Lee exemplifies his impeccable comic timing as the Smithsonian’s security guard, who discovers that Captain America has stolen back his old suit. He channels the energy of everyone who has ever found themselves on the cusp of big trouble as he gapes at the empty mannequin: “Oh man, I am so fired.” Another example of how Lee’s cameos need not be long to be effective he gifts fans a laugh out loud moment that barely clocks in at half a minute. Lee has cited Captain America as particularly close to his heart – despite being created by Joe Simon and Jack Kirby – due to the hero being at the heart of his first published story, released in Captain America Comics #3 in 1941 and entitled ‘Captain America Foils the Traitor’s Revenge”
X-Men: Apocalypse (2016: Dir: Bryan Singer)


One of Lee’s more understated cameos, Bryan Singer’s fourth directorial entry into the X-Men franchise deserves a spot due to featuring his beloved wife Joan by his side. They appear in each others arms among the civilians witnessing supervillain Apocalypse (Oscar Isaac) start to bring around, well, the apocalypse as he lifts the world’s nuclear weapons into the air. It’s particularly poignant in light of Joan’s death in the summer of 2017 after 69 years of marriage and two children together, one of whom sadly passed away at only three days old in 1953. The pair reportedly met when Stan arrived to pick up his blind date – he said he never met his intended date as he fell in love with Joan on the spot when she answered the door, with the couple marrying two weeks later. A great love for a great man, it’s wonderful to see the pair share the screen together in one of his trademark appearances.

Thor: Ragnarok (2017: Dir: Taika Waititi)


Another hilarious MCU cameo sees Lee pop up on the alien planet of Sakaar waving around a highly threatening looking “hair-cutting” device at the God of Thunder, presumably keen to exact revenge on the Norse God for getting him so thoroughly drunk a few short years before. Lee never lost his sense of humour and this is most evident as the writer, well into his nineties at this point, gets right into the occasion: “now don’t you move, my hands aren’t as steady as they used to be.” With the MCU at this point 17 films in and yet to run out of steam, it’s little wonder Lee is proud of the legacy he had a direct hand in creating and fans will never tire of the sense of fun he channelled into his speaking appearances.

Spiderman 3 (2007: Dir: Sam Raimi)


“You know, maybe one man can make a difference – ‘nuff said” – Lee tells Peter Parker how it is in a touching moment that has added impact given he later told the Chicago Tribune in 2014: “I used to think that what I did was not important, “People are building bridges and engaging in medical research, and here I was doing stories about fictional people who do extraordinary, crazy things and wear costumes. But I suppose I have come to realize that entertainment is not easily dismissed.” Lee used the webslinger to push censorship boundaries, such as the successful 1971 storyline where Peter’s best friend Harry Osborne becomes addicted to pills, which challenged the rigidity of the Comics Code Authority (established in 1954). In increasingly divided times there is one thing we can all still agree on – Stan Lee made a difference and this cameo serves as a nice reminder of that.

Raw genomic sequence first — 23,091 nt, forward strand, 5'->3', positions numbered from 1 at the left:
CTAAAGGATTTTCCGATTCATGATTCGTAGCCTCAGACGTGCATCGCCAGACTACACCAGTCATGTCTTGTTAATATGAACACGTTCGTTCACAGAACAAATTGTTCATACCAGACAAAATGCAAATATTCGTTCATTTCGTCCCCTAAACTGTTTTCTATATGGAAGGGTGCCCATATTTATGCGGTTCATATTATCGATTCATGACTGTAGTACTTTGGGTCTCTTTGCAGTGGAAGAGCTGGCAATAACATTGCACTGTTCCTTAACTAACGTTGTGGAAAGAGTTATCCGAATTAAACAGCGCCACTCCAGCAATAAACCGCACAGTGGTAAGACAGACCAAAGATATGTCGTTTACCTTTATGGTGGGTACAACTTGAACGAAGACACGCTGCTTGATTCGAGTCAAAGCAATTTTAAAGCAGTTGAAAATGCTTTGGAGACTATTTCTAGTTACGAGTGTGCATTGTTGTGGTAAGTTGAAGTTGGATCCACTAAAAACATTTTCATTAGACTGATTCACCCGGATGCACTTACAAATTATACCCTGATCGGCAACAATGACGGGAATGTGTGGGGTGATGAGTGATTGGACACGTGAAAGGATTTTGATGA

Guardians of the Galaxy Volume 2 (2017: Dir: James Gunn)


Guardians of the Galaxy was another big deal for Marvel’s cinematic universe. The alien invasion of New York in the explosive third act of The Avengers as well as the very existence of the Thor films already confirmed that we were not alone in this particular universe, but it was the dawn of the Guardians that really upped the ante in terms of intergalactic action. The team’s second outing riffed on the long speculated theory that every Lee cameo was somehow connected, with MCU head honcho Kevin Feige noting that he exists both “above and apart from the reality of the films.” We see Lee talking to some watchers on a random planet as the guardians shoot through at high speed, his line referring to his appearance in Captain America: Civil War where he was a FedEx delivery man. As if the cameo couldn’t get any better, it’s capped off with a post-credits scene where spacesuit clad Lee pleads with the watchers as they walk away: “Hey, you were supposed to be my lift home. How will I get outta here? Aw gee, I had so many more stories to tell!”

Honourable mention: Mallrats (1997: Dir: Kevin James)


Whilst not a Marvel entry, Stan Lee’s surprise appearance in Kevin James’ classic brand of slacker comedy merits a mention on account of being one of his personal favourite on screen appearances as well as being full of Marvel nods, a particular highlight being when he doles out advice about “the one that got away” with reference to some of his most famous characters. Lee plays a fictionalised version of himself who appears at several points throughout the film in what is a testament to his impact across the entire entertainment industry. It was not his only non-Marvel related came, with other outings including appearing in animated form in the superhero themed Disney outing Big Hero 6 (2014)

“We must fill our hearts with tolerance” (Stan’s Soapbox: 1968)

In a 2010 tweet Lee defined his beloved catchphrase “excelsior” as meaning “upward and onward to greater glory.” To cast an eye upon his long and varied legacy suggests little doubt that is exactly how his memory will live on as future generations continue to adore and unite around his work. As he told us in that inspirational Stan’s Soapbox from 1968: “Sooner or later, if man is ever to be worthy of his destiny, we must fill out hearts with tolerance,” a message we must keep alive in increasingly troubled times. He had reportedly already filmed cameos for several upcoming Marvel films, giving us some more time to enjoy his onscreen antics, though the appreciation for his great contributions will surely outlive us all. Until then, “excelsior” to the great Stan Lee – may he rest in peace.